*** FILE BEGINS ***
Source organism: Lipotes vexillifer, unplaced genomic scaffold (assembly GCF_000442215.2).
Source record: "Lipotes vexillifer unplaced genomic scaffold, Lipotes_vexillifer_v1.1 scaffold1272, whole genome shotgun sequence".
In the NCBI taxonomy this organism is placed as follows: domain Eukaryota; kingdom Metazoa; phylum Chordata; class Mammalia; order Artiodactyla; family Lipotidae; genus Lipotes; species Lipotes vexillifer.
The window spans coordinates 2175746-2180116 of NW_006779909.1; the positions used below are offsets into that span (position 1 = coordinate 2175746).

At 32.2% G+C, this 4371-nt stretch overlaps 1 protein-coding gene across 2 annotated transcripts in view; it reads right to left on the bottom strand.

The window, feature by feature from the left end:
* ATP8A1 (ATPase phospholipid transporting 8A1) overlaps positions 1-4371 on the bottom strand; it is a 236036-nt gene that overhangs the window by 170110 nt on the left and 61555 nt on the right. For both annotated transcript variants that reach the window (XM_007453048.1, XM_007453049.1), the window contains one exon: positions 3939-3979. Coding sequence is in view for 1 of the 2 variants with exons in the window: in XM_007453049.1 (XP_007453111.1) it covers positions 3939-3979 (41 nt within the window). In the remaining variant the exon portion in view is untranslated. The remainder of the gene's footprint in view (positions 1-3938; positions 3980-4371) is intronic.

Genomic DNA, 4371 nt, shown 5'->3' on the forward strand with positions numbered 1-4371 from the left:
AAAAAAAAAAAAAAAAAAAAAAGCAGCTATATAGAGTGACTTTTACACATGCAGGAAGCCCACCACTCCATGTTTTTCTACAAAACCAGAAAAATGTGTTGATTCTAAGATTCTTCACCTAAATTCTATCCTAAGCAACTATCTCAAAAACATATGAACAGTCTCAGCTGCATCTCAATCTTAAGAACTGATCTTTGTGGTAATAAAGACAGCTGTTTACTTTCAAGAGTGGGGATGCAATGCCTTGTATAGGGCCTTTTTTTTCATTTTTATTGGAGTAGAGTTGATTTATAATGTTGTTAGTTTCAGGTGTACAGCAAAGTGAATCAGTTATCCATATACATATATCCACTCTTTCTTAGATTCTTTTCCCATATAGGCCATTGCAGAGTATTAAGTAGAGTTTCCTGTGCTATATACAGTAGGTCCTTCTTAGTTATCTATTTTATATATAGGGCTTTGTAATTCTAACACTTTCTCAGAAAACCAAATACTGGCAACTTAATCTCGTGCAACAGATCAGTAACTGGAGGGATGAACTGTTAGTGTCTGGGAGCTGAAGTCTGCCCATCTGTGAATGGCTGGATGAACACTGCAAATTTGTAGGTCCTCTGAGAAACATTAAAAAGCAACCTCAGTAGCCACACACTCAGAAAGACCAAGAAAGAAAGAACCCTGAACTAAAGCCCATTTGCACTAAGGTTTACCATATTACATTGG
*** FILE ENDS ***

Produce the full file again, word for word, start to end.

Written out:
Source organism: Lipotes vexillifer, unplaced genomic scaffold (assembly GCF_000442215.2).
Source record: "Lipotes vexillifer unplaced genomic scaffold, Lipotes_vexillifer_v1.1 scaffold1272, whole genome shotgun sequence".
In the NCBI taxonomy this organism is placed as follows: domain Eukaryota; kingdom Metazoa; phylum Chordata; class Mammalia; order Artiodactyla; family Lipotidae; genus Lipotes; species Lipotes vexillifer.
The window spans coordinates 2175746-2180116 of NW_006779909.1; the positions used below are offsets into that span (position 1 = coordinate 2175746).

At 32.2% G+C, this 4371-nt stretch overlaps 1 protein-coding gene across 2 annotated transcripts in view; it reads right to left on the bottom strand.

The window, feature by feature from the left end:
* ATP8A1 (ATPase phospholipid transporting 8A1) overlaps positions 1-4371 on the bottom strand; it is a 236036-nt gene that overhangs the window by 170110 nt on the left and 61555 nt on the right. For both annotated transcript variants that reach the window (XM_007453048.1, XM_007453049.1), the window contains one exon: positions 3939-3979. Coding sequence is in view for 1 of the 2 variants with exons in the window: in XM_007453049.1 (XP_007453111.1) it covers positions 3939-3979 (41 nt within the window). In the remaining variant the exon portion in view is untranslated. The remainder of the gene's footprint in view (positions 1-3938; positions 3980-4371) is intronic.

Genomic DNA, 4371 nt, shown 5'->3' on the forward strand with positions numbered 1-4371 from the left:
AAAAAAAAAAAAAAAAAAAAAAGCAGCTATATAGAGTGACTTTTACACATGCAGGAAGCCCACCACTCCATGTTTTTCTACAAAACCAGAAAAATGTGTTGATTCTAAGATTCTTCACCTAAATTCTATCCTAAGCAACTATCTCAAAAACATATGAACAGTCTCAGCTGCATCTCAATCTTAAGAACTGATCTTTGTGGTAATAAAGACAGCTGTTTACTTTCAAGAGTGGGGATGCAATGCCTTGTATAGGGCCTTTTTTTTCATTTTTATTGGAGTAGAGTTGATTTATAATGTTGTTAGTTTCAGGTGTACAGCAAAGTGAATCAGTTATCCATATACATATATCCACTCTTTCTTAGATTCTTTTCCCATATAGGCCATTGCAGAGTATTAAGTAGAGTTTCCTGTGCTATATACAGTAGGTCCTTCTTAGTTATCTATTTTATATATAGGGCTTTGTAATTCTAACACTTTCTCAGAAAACCAAATACTGGCAACTTAATCTCGTGCAACAGATCAGTAACTGGAGGGATGAACTGTTAGTGTCTGGGAGCTGAAGTCTGCCCATCTGTGAATGGCTGGATGAACACTGCAAATTTGTAGGTCCTCTGAGAAACATTAAAAAGCAACCTCAGTAGCCACACACTCAGAAAGACCAAGAAAGAAAGAACCCTGAACTAAAGCCCATTTGCACTAAGGTTTACCATATTACATTGG